Christopher Hyde is a writer and musician who lives in Pownal,  He can be reached at classbeat@netscape.net.

Midcoast Shines in Romantic Program

Midcoast Symphony Orchestra
Franco Center, Lewiston
Oct. 22, 2016
by Christopher Hyde

As a hopeless Romantic, I went to the Franco Center Saturday night expecting to hear live performances of three of my favorite works— the “Light Cavalry” Overture, the Rachmaninoff Piano Concerto No. 2 and Brahms’ Symphony No.1 in C-minor.

What I was unprepared for was the quality of the performances by the Midcoast Symphony under the direction of Rohan Smith. They would have done credit to any well-known professional orchestra; from an “amateur” ensemble they were little short of miraculous. I urge any music lover who can get there, to attend a repeat of the program at the Orion Center in Topsham today (Oct. 23) at 2:30.

It reminded me of Schopenhauer’s paradox, to the effect that we admire those who practice an art for money and denigrate those who do it for love, calling them “amateurs.”

The von Suppé, which I believe was sometimes played on “The Lone Ranger” in addition to the “William Tell” Overture, is the epitome of a canter cross-country with some light excuse. As the general said of fox hunting; “all the excitement of war and only a quarter of its danger.” It is pure delight, with just the hint of a melancholy center to contrast with the beginning and end.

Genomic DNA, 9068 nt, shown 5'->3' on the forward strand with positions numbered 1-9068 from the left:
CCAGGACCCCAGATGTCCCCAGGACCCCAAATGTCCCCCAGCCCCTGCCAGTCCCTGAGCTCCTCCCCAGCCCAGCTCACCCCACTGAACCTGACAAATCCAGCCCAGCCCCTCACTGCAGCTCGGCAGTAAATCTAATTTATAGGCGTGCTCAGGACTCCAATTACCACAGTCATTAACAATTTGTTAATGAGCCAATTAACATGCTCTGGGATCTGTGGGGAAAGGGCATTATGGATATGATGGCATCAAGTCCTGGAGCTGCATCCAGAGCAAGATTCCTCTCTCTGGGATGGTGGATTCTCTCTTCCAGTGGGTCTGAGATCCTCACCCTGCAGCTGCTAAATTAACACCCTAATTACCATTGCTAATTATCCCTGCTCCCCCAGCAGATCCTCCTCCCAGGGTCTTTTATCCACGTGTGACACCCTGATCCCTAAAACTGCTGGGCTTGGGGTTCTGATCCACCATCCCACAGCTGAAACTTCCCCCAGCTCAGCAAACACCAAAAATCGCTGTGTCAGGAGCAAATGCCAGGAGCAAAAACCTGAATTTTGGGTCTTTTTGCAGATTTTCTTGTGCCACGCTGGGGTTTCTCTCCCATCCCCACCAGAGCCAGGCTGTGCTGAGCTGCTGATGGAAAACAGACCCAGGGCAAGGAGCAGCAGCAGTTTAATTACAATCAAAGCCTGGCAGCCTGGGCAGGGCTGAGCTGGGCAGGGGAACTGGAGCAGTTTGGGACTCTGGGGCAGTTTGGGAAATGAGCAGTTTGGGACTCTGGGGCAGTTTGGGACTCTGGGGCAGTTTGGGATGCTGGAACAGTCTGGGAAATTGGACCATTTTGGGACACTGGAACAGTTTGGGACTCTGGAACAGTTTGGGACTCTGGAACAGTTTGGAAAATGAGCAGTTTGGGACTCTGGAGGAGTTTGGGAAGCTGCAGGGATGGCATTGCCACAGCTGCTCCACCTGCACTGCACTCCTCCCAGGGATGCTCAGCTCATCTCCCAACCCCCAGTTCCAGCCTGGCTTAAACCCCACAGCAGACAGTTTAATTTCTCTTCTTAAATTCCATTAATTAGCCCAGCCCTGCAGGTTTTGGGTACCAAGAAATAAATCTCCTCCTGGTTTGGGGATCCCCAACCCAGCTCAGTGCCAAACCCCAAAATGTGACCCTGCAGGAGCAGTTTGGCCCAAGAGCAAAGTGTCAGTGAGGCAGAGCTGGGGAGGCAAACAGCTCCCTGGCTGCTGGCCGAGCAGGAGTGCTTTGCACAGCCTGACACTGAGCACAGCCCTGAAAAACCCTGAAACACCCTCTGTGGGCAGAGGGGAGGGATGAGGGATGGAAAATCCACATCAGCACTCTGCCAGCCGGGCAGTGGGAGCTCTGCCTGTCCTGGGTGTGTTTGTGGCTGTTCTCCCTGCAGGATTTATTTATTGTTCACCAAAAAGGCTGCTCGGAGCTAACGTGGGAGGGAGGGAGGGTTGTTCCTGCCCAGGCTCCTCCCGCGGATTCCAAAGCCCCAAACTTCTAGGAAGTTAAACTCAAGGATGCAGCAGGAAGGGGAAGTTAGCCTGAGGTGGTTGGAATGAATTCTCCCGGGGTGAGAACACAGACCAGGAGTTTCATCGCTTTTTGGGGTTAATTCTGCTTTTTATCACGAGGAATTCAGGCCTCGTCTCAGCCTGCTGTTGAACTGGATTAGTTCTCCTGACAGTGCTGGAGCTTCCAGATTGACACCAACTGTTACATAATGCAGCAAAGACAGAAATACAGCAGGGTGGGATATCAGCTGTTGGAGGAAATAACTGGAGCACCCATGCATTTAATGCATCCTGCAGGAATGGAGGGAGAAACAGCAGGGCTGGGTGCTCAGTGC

The overture, of course, is a popular war horse of the repertoire, but difficult to do well at an exciting tempo. The Midcoast’s swash-buckling rendition was well-nigh perfect.

The Rachmaninoff, equally familiar, was equally well played, with Jonathan Bass at the piano tossing off coruscating clouds of notes, matched in brilliance by the orchestra. There was a little tug-of-war about tempo at the beginning, but that only added to a suspenseful performance as the composer, knowingly aided by Smith, teased the audience with hints at the final movement’s “Full Moon and Empty Arms.”

After the Center’s traditional crepes and wine during intermission came the greatest test of any orchestra, a Brahms symphony. In this performance, Smith succeeded in conveying the composer’s debt to Beethoven (and Bach), without compromising the forward thrust of the score.

The symphony is full of pitfalls, from lush orchestration to demanding percussion parts to pizzicati by the full swing section, all of them negotiated without a hitch. What one really worries about, however, are the heavenly horn calls preceding the ode to joy of the final movement. Those of principal Carolyn Kanicki were enough to bring tears to your eyes. The other players in the all-female section are Beth Almquist, Cynthia Harkleroad and Sarah Rodgers.

Brahms may not outdo Beethoven in his own “Ode to Joy,” but he achieves the same triumphant effect without the last resort of composers—the human voice.

Christopher Hyde is a writer and musician who lives in Pownal. He can be reached at classbeat@netscape.net.